Going off proudest accomplishments, you also have a doctoral degree, right? 
KTR: I have my doctorate in education, yes (but calling me Kim is fine!). I just finished in March at St. Cloud State. My thesis topic was gender influence on leadership; and whether or not as women, we feel the need to assimilate to more masculine leadership traits in order to be successful. Luckily, what I found is in two-year colleges, fewer and fewer women feel they have to do that. Unfortunately, it's different when you get into four-year institutions and corporate roles. But at two-year institutions, women did not indicate that they had to change the way they behave or change the way they lead. This was surrounding, Vice President, President, and Assistant Vice President roles; people who were very much in those leadership roles. These results were very encouraging to me because I had a different experience coming through leadership. It is nice to see roles changing over time. The percentage of women presidents is much higher in two-year institutions than it is in four-year institutions and that's also super motivating! I think when women see themselves in leadership roles, they tend to be more authentic.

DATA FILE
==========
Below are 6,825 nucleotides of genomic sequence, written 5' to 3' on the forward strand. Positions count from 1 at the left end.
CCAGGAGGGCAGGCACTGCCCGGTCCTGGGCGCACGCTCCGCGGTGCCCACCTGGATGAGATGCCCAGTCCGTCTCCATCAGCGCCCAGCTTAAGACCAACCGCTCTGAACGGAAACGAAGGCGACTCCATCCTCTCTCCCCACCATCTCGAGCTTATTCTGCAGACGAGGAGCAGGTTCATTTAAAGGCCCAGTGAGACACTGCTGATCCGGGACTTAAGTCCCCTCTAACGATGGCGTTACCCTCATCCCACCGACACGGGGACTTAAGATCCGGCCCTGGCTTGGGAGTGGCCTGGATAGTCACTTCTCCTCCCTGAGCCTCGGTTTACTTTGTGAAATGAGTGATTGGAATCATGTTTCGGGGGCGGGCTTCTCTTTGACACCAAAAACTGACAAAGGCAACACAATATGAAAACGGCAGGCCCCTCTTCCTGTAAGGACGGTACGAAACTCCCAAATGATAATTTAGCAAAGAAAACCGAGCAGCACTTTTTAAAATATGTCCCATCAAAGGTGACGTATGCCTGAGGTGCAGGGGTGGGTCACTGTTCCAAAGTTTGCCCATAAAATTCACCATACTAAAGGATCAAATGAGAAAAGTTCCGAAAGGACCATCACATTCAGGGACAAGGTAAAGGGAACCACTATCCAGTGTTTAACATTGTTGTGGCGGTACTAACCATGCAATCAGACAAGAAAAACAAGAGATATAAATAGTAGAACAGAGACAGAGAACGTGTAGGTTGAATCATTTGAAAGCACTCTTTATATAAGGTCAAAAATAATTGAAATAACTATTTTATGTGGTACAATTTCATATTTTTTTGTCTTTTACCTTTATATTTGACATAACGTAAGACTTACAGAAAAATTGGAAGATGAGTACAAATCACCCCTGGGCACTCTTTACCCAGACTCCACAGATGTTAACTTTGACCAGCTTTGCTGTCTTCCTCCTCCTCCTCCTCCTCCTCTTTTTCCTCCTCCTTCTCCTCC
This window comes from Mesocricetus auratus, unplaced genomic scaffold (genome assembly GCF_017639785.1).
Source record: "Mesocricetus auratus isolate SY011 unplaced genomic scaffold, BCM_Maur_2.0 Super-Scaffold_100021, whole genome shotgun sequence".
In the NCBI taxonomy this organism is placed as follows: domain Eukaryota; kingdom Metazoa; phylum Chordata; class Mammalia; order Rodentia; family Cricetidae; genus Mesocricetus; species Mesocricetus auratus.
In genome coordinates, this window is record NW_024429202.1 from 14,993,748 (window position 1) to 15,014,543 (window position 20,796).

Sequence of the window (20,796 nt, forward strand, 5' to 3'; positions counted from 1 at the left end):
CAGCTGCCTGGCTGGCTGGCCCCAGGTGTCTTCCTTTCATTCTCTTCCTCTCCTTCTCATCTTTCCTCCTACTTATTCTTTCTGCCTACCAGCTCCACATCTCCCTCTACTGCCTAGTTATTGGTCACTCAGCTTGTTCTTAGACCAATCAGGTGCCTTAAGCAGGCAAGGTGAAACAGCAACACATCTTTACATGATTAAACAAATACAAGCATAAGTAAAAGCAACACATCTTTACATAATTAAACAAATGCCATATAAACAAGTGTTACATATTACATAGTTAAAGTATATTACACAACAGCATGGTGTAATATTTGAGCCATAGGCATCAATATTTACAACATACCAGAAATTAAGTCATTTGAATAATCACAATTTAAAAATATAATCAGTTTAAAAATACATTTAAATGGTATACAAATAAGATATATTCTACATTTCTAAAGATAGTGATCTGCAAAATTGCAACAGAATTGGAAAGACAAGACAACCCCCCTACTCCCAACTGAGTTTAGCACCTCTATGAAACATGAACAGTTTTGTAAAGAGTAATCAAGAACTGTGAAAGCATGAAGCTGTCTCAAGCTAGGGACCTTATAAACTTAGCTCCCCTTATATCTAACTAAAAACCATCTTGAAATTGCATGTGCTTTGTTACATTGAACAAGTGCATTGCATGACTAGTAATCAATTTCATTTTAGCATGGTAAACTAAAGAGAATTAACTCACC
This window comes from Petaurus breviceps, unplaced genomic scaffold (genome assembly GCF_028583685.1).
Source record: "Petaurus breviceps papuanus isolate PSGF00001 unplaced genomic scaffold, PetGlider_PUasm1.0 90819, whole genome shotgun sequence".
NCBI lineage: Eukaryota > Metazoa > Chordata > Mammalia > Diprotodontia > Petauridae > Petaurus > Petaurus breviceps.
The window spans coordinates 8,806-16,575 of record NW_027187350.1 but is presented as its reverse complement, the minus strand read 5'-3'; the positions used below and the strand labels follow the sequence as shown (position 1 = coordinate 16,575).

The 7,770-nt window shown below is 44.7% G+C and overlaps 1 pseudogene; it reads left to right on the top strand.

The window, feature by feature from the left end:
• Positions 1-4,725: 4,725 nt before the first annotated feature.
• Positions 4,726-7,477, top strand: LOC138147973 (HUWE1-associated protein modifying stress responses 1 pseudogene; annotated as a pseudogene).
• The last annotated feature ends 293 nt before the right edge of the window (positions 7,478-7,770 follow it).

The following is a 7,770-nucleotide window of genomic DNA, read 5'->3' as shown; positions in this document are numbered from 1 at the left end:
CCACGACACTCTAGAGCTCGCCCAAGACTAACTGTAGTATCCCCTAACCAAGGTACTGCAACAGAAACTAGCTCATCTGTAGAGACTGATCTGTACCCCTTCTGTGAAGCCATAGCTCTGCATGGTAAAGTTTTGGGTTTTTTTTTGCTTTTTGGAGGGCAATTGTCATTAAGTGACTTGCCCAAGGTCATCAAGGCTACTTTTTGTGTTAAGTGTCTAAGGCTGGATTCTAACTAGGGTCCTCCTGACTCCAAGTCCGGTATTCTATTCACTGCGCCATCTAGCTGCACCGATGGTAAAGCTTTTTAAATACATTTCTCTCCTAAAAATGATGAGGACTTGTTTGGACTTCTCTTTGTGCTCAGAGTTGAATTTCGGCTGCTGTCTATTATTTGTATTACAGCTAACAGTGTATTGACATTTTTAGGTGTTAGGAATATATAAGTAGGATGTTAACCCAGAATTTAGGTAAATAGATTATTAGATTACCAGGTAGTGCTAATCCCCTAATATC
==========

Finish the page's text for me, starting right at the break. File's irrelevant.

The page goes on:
Do you think your faculty background will help you in this dean transition?